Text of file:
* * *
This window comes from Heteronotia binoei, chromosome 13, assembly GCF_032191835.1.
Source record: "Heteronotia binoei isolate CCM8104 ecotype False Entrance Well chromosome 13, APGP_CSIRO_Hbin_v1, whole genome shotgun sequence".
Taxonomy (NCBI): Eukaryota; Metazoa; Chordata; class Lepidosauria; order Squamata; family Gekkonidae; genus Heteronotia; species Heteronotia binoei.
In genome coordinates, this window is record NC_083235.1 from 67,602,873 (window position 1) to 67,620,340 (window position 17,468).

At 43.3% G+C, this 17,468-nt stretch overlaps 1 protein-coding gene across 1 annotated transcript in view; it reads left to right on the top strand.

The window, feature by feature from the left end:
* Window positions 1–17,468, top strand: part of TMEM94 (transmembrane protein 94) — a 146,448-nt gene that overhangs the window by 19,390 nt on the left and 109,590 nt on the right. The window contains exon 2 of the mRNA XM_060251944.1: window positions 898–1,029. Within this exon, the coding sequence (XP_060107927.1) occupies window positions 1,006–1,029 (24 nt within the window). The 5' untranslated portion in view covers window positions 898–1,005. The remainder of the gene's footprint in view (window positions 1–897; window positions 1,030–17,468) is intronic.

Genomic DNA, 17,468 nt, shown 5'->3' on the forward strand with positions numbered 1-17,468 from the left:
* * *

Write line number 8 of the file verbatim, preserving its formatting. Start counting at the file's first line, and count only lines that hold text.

Genomic DNA, 17,468 nt, shown 5'->3' on the forward strand with positions numbered 1-17,468 from the left: